Deer deterrent in the snow
Since I've already written far too  much, I'll point you to a previous lunchtime series to answer your question about what longer term things I wished we'd started earlier.  The only thing I would add to that list is getting up my courage to quit my outside job sooner.  Mark and I are quite adept at living simply, and I suspect that if my job hadn't been draining our vitality, we could have become financially independent sooner, giving us yet more time to sink into our farm.

And, to answer your last question --- I wish we'd gotten our deer deterrents working sooner rather than fencing at all!  For all of the time and money we put into building fences around the garden that the deer made their way through anyway, we could have made dozens of deer deterrents and had a garden as beautiful as the one I've enjoyed this fall.

Our homemade chicken waterer never spills or fills with poop.

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About us: Anna Hess and Mark Hamilton spent over a decade living self-sufficiently in the mountains of Virginia before moving north to start over from scratch in the foothills of Ohio. They've experimented with permaculture, no-till gardening, trailersteading, home-based microbusinesses and much more, writing about their adventures in both blogs and books.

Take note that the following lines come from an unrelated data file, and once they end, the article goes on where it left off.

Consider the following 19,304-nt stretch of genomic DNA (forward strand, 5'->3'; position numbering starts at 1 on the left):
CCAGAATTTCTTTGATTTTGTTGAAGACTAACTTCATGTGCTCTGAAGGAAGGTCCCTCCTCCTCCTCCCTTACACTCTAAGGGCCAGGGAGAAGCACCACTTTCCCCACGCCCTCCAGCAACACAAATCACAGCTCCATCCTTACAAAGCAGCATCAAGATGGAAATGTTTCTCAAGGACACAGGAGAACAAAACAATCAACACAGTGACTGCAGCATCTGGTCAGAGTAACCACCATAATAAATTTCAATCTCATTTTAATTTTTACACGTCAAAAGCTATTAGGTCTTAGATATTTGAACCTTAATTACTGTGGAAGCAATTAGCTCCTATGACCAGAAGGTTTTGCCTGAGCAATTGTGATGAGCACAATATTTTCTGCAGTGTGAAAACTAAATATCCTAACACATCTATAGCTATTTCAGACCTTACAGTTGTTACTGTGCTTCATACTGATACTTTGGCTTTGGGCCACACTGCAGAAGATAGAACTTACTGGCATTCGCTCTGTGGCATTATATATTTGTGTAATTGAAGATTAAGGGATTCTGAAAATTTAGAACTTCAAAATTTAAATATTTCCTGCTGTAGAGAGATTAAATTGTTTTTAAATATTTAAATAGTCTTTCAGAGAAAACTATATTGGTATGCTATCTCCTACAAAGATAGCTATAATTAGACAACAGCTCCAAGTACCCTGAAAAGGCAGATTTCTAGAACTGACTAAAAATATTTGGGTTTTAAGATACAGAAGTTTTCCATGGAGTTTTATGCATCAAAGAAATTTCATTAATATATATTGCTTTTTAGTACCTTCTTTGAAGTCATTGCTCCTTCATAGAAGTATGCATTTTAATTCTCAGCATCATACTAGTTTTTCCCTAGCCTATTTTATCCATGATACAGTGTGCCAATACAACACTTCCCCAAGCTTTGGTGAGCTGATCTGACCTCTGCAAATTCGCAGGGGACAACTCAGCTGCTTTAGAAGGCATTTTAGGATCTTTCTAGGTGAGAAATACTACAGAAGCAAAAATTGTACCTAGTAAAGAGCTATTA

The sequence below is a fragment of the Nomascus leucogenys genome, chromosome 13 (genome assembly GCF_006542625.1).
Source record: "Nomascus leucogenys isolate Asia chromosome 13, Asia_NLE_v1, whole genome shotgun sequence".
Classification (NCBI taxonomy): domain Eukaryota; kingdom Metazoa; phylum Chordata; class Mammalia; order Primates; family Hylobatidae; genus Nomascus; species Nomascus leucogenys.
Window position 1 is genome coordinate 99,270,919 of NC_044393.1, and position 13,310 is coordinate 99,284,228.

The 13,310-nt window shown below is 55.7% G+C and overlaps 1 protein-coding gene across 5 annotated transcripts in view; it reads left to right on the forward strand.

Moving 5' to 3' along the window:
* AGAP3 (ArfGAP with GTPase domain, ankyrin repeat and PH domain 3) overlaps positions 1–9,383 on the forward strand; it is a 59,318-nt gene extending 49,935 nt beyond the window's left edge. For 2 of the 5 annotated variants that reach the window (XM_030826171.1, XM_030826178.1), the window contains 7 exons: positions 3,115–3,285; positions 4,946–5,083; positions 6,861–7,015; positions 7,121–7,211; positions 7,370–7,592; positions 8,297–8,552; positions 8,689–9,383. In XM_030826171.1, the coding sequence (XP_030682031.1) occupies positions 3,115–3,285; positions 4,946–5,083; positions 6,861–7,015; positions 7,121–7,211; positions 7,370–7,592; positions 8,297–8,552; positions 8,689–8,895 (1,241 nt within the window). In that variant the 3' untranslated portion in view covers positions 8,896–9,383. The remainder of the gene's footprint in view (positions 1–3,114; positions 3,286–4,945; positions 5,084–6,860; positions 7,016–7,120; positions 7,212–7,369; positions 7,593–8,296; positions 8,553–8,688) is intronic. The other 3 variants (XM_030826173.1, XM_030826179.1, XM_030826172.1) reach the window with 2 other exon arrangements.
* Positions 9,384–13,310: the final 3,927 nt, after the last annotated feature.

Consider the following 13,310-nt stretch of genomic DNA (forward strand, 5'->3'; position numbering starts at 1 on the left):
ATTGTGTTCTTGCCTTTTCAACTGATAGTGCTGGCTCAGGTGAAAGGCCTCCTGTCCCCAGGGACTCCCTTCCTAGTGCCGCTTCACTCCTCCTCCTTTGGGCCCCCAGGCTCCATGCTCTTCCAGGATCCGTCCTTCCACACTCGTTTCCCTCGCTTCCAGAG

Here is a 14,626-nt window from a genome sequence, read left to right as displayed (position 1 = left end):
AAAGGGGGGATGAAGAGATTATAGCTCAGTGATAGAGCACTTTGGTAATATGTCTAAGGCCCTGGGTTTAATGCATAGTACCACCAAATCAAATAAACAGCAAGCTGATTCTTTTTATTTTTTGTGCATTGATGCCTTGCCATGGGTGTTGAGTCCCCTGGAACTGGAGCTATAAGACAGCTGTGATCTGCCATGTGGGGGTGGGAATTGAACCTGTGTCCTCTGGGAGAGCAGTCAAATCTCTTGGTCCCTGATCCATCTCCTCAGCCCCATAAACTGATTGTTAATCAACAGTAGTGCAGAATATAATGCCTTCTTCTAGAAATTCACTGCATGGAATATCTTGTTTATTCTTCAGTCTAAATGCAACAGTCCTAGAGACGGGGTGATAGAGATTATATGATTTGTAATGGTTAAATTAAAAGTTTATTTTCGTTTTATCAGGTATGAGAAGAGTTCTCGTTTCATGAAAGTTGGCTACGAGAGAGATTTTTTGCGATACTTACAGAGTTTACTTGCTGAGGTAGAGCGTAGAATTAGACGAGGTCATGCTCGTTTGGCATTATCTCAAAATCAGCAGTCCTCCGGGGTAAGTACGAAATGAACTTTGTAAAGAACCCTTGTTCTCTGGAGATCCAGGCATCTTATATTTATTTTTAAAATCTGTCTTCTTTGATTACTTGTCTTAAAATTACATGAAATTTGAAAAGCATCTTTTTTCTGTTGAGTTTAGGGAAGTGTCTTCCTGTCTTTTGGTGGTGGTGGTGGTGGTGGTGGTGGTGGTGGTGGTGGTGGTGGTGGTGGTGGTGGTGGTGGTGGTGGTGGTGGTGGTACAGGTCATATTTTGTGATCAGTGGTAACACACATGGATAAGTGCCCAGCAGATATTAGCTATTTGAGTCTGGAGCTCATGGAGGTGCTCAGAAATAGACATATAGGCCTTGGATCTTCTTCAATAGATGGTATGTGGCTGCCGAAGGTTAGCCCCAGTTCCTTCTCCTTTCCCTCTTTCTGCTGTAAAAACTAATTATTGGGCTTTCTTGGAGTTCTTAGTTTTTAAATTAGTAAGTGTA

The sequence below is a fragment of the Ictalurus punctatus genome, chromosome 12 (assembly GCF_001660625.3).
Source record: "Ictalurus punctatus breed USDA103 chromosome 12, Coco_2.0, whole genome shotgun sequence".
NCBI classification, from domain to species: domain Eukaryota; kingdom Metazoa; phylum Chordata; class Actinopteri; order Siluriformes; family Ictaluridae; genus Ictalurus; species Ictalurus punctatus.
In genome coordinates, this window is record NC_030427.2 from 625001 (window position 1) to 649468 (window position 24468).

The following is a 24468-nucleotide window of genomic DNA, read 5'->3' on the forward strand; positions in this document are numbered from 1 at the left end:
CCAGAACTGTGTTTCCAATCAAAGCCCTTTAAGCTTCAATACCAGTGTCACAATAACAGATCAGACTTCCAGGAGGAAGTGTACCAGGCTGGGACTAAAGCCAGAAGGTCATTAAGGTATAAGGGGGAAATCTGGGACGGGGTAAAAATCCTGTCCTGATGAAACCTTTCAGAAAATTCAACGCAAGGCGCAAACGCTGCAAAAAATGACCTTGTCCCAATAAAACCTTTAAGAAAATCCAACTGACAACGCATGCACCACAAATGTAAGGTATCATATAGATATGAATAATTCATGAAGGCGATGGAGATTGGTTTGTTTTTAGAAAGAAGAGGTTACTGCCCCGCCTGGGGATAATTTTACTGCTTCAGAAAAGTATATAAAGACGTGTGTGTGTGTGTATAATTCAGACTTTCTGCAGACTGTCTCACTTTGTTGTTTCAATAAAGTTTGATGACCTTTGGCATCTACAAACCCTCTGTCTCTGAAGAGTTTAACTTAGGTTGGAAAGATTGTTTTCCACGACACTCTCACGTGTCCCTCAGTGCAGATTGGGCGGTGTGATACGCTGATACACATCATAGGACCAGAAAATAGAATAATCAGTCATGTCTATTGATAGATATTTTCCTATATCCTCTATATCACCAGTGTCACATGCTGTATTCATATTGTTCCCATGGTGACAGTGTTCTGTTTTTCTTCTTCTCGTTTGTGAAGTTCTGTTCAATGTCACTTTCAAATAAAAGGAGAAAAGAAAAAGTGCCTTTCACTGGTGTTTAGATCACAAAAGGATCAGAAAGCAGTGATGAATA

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Life is a journey and we have had so much fun building our homestead 25 years ago, cheers from New Zealand, Marie
Comment by Marie Sun Dec 19 14:13:13 2010
Certainly one of the most fun things I've ever done. :-)
Comment by anna Mon Dec 20 10:24:14 2010